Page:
Economy trundles despite 2-digit growth, while Modi govt busy with politics

Nirmala Sitharaman is in a complacent mood that India remains the fastest growing economy though the 7.7 per cent GDP growth rate projected for 2022-23

Nirmala Sitharaman

Finance Minister Nirmala Sitharaman is in a complacent mood that India remains the fastest growing economy though the 7.7 per cent GDP growth rate projected for 2022-23 is not good enough for India to create new jobs and bring cheer to the people and to the investors.

But then the government of Prime Minister Narendra Modi cannot be expected to bother about the economy. The Bharatiya Janata Party (BJP) is into the election mode, with the cycle of Assembly elections starting from Gujarat and Himachal Pradesh at year-end and going into important state elections of Rajasthan, Madhya Pradesh, Karnataka, Chhattisgarh, and towards the end of 2023, Telangana.

For Prime Minister Modi and the BJP, fighting and winning elections is both a passion and obsession. Nothing else matters. So, the economy will go on autopilot, and everyone from the Union cabinet ministers to the RSS volunteer will get into the mud-pit of campaigning. If there is a national agenda, then it will be geared towards elections. But the BJP leaders are sure to flaunt the fact of the fastest growing economy, which is a fact and if you ignore the context it can be seen as an achievement, and the fact that due to statistical juggling India is now the fifth largest economy in the world overtaking England will be used in the elections, but not as much as the divisive Hindu-Muslim agenda. So, the economy will literally be put on backburner from now till the Lok Sabha elections of 2024.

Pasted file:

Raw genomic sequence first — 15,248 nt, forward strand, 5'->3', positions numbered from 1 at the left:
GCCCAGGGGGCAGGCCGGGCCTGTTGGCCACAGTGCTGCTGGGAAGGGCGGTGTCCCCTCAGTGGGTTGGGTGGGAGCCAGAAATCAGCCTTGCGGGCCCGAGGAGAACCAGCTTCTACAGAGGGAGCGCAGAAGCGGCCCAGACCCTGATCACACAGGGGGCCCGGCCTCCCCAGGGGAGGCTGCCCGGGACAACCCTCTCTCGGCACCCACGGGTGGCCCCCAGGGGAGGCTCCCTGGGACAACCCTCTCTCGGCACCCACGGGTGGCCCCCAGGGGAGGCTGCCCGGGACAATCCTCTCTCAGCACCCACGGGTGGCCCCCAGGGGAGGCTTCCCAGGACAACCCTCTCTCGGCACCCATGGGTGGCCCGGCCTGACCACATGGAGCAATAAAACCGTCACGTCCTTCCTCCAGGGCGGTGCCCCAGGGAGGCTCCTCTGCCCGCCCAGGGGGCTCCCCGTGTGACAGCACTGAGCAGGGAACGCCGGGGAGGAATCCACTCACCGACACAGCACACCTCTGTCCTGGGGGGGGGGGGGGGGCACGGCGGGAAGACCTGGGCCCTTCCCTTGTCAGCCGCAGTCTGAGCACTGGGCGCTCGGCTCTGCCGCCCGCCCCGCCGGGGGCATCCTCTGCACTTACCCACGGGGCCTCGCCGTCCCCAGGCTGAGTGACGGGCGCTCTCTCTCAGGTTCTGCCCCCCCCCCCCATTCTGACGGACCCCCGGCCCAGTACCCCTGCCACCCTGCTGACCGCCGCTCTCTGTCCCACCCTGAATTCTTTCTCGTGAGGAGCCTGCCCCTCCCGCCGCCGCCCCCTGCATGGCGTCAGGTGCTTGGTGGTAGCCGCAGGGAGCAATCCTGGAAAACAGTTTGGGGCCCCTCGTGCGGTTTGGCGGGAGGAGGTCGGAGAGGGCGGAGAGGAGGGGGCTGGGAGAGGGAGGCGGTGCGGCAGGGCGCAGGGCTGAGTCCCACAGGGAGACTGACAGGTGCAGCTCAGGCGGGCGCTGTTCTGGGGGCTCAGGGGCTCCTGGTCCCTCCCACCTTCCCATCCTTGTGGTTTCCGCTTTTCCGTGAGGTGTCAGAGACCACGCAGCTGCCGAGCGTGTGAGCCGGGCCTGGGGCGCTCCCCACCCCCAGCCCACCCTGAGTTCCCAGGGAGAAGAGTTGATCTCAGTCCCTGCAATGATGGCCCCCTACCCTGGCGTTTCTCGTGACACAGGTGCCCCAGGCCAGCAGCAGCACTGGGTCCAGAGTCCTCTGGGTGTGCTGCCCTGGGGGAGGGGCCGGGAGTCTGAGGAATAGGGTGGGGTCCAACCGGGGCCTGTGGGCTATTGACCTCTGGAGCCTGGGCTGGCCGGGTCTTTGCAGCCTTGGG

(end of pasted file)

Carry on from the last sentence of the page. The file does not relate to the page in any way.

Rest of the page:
It is against this political background we need to look at the national economic scene.

GDP growth falls short of projected rate

There has been discreet silence in the government quarters about the 13.5 GDP growth in the First Quarter (Q1) of 2022-23. It has fallen short of the 16.2 per cent projected by the Reserve Bank of India (RBI). The growth in Q1 of 2021-22 was 20.1 per cent compared to the precipitous fall in the same period in 2020-21 Q1, when it fell to minus 24.4 per cent during the stringent nationwide Covid lockdown in April-May 2020. The 2021-22 figure of Q1 GDP growth of 20.1 was seen in the context of the previous low.

The double-digit growth is positive, but it shows that some key sectors like manufacturing are not doing well enough, which lingered at 4.8 per cent, slightly ahead of agriculture at 4.5 per cent. The services sector comprising trade, hotels, transport, communications and services related to broadcasting contributed 25.7 per cent in the growth push. The government share, including GST and non-GST tax revenues accounted for 26.3 per cent, while its expenditure was reined at 11.9 per cent. It is the private final consumption expenditure of 59.9 per cent that is the engine of growth. But the catch is that unless there is job creation there would not be private consumption.